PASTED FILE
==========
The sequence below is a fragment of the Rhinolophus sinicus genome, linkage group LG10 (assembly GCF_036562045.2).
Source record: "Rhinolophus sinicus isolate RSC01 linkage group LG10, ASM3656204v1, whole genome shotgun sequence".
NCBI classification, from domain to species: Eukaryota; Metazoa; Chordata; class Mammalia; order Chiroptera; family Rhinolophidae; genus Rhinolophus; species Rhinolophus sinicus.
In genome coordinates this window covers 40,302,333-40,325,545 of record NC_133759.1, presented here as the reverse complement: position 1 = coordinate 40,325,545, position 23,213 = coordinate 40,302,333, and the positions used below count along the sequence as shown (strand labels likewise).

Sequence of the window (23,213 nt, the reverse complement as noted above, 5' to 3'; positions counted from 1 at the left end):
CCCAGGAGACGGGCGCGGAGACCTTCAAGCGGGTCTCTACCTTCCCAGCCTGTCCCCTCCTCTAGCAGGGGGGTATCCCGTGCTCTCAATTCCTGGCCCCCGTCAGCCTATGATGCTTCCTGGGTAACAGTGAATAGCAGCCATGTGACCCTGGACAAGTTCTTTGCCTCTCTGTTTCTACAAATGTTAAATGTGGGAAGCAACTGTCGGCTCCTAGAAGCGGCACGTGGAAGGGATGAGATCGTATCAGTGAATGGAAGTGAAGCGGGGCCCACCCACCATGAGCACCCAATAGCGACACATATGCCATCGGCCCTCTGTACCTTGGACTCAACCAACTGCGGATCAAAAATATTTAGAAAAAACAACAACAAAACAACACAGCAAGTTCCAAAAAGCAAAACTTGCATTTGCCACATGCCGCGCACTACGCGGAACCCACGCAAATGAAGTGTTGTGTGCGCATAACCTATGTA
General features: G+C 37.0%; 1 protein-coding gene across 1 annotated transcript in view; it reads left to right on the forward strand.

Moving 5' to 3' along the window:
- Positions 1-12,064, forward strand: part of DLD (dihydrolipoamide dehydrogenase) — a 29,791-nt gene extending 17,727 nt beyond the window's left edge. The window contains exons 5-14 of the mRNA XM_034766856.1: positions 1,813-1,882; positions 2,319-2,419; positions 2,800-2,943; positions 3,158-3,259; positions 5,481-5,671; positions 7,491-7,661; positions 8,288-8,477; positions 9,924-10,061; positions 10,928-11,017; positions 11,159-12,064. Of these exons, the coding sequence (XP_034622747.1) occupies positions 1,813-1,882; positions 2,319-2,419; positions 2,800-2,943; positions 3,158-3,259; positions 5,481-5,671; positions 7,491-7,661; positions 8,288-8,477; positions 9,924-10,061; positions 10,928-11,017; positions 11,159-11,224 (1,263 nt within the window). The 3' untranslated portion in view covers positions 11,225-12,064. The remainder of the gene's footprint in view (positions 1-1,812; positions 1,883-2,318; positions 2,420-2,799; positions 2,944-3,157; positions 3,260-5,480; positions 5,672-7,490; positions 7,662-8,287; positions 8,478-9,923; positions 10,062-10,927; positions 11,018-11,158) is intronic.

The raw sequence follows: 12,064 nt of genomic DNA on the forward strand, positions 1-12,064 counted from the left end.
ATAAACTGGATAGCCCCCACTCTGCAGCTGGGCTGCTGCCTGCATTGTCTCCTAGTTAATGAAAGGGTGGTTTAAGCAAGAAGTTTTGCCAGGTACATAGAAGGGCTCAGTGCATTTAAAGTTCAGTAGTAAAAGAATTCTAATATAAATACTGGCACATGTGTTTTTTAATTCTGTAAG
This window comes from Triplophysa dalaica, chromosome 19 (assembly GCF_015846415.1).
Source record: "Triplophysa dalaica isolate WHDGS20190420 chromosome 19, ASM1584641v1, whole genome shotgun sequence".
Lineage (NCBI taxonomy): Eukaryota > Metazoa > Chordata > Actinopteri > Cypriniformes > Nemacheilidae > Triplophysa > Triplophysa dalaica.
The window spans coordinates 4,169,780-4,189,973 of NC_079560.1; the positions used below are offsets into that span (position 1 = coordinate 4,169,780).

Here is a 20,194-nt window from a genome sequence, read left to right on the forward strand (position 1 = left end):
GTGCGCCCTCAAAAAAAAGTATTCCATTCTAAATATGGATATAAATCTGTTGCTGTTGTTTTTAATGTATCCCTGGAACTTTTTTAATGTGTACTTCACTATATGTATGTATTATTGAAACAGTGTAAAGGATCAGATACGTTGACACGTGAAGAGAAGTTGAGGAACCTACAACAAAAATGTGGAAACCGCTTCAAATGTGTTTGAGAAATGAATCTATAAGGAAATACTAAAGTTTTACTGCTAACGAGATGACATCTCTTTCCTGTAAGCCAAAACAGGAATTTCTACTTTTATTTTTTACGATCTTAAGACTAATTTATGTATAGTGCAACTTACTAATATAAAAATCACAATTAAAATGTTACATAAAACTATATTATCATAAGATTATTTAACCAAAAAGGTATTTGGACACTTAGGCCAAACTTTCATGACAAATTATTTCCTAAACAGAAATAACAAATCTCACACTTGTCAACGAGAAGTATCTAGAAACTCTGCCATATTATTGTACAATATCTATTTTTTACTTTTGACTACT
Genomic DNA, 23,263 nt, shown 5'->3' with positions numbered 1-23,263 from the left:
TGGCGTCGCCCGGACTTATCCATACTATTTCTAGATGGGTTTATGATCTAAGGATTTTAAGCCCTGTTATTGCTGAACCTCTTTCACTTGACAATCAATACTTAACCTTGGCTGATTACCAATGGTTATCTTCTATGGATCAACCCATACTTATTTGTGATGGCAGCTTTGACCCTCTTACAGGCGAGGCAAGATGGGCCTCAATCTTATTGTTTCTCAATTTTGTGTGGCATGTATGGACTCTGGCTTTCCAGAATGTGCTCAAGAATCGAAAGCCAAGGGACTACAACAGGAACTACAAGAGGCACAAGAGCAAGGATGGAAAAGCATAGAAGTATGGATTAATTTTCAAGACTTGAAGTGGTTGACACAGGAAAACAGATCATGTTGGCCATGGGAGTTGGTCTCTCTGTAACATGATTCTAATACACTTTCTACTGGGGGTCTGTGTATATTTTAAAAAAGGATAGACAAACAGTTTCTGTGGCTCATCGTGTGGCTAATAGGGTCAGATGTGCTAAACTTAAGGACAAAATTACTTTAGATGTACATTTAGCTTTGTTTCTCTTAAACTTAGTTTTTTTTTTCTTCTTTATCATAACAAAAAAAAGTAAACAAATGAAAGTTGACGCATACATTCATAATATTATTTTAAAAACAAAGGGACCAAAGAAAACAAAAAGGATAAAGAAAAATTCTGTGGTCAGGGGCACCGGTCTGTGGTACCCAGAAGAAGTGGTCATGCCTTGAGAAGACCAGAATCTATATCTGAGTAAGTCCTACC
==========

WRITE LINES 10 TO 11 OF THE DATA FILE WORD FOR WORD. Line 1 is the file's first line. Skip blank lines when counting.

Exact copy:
The raw sequence follows: 12,064 nt of genomic DNA on the forward strand, positions 1-12,064 counted from the left end.
ATAAACTGGATAGCCCCCACTCTGCAGCTGGGCTGCTGCCTGCATTGTCTCCTAGTTAATGAAAGGGTGGTTTAAGCAAGAAGTTTTGCCAGGTACATAGAAGGGCTCAGTGCATTTAAAGTTCAGTAGTAAAAGAATTCTAATATAAATACTGGCACATGTGTTTTTTAATTCTGTAAG